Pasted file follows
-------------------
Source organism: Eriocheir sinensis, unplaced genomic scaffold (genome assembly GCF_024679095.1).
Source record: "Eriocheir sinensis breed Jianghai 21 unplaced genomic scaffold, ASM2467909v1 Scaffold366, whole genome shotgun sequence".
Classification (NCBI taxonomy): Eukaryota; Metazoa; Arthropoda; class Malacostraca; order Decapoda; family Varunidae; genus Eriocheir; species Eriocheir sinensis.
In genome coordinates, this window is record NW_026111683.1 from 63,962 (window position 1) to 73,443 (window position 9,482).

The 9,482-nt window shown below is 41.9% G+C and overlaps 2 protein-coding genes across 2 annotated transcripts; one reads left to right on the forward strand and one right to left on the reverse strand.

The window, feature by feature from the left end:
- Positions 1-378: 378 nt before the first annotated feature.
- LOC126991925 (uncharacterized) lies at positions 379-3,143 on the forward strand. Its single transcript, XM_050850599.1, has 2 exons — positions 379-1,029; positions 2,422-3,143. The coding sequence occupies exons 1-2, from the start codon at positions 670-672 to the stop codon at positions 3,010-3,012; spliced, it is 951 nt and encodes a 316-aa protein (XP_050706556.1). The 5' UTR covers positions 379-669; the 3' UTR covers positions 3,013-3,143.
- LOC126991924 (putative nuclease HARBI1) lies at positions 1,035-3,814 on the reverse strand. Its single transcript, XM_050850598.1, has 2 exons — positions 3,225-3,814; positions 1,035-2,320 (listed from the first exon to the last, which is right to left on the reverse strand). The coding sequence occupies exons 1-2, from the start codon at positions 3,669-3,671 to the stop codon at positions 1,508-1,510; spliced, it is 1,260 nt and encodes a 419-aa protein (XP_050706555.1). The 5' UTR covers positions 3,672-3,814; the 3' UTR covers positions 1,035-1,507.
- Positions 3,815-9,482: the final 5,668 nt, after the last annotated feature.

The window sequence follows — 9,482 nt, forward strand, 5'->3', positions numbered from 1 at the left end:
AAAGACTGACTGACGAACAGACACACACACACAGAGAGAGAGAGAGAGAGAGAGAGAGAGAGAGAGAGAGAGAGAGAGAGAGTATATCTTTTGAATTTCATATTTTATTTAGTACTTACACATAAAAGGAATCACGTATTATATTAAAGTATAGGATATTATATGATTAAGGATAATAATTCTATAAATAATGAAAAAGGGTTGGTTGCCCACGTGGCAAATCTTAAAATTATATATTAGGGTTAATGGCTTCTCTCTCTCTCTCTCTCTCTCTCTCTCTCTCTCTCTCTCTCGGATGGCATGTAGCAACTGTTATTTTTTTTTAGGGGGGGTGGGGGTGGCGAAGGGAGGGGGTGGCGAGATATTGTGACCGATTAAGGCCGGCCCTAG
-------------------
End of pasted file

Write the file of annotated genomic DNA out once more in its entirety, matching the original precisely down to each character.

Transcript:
Source organism: Eriocheir sinensis, unplaced genomic scaffold (genome assembly GCF_024679095.1).
Source record: "Eriocheir sinensis breed Jianghai 21 unplaced genomic scaffold, ASM2467909v1 Scaffold366, whole genome shotgun sequence".
Classification (NCBI taxonomy): Eukaryota; Metazoa; Arthropoda; class Malacostraca; order Decapoda; family Varunidae; genus Eriocheir; species Eriocheir sinensis.
In genome coordinates, this window is record NW_026111683.1 from 63,962 (window position 1) to 73,443 (window position 9,482).

The 9,482-nt window shown below is 41.9% G+C and overlaps 2 protein-coding genes across 2 annotated transcripts; one reads left to right on the forward strand and one right to left on the reverse strand.

The window, feature by feature from the left end:
- Positions 1-378: 378 nt before the first annotated feature.
- LOC126991925 (uncharacterized) lies at positions 379-3,143 on the forward strand. Its single transcript, XM_050850599.1, has 2 exons — positions 379-1,029; positions 2,422-3,143. The coding sequence occupies exons 1-2, from the start codon at positions 670-672 to the stop codon at positions 3,010-3,012; spliced, it is 951 nt and encodes a 316-aa protein (XP_050706556.1). The 5' UTR covers positions 379-669; the 3' UTR covers positions 3,013-3,143.
- LOC126991924 (putative nuclease HARBI1) lies at positions 1,035-3,814 on the reverse strand. Its single transcript, XM_050850598.1, has 2 exons — positions 3,225-3,814; positions 1,035-2,320 (listed from the first exon to the last, which is right to left on the reverse strand). The coding sequence occupies exons 1-2, from the start codon at positions 3,669-3,671 to the stop codon at positions 1,508-1,510; spliced, it is 1,260 nt and encodes a 419-aa protein (XP_050706555.1). The 5' UTR covers positions 3,672-3,814; the 3' UTR covers positions 1,035-1,507.
- Positions 3,815-9,482: the final 5,668 nt, after the last annotated feature.

The window sequence follows — 9,482 nt, forward strand, 5'->3', positions numbered from 1 at the left end:
AAAGACTGACTGACGAACAGACACACACACACAGAGAGAGAGAGAGAGAGAGAGAGAGAGAGAGAGAGAGAGAGAGAGAGAGTATATCTTTTGAATTTCATATTTTATTTAGTACTTACACATAAAAGGAATCACGTATTATATTAAAGTATAGGATATTATATGATTAAGGATAATAATTCTATAAATAATGAAAAAGGGTTGGTTGCCCACGTGGCAAATCTTAAAATTATATATTAGGGTTAATGGCTTCTCTCTCTCTCTCTCTCTCTCTCTCTCTCTCTCTCTCTCTCGGATGGCATGTAGCAACTGTTATTTTTTTTTAGGGGGGGTGGGGGTGGCGAAGGGAGGGGGTGGCGAGATATTGTGACCGATTAAGGCCGGCCCTAG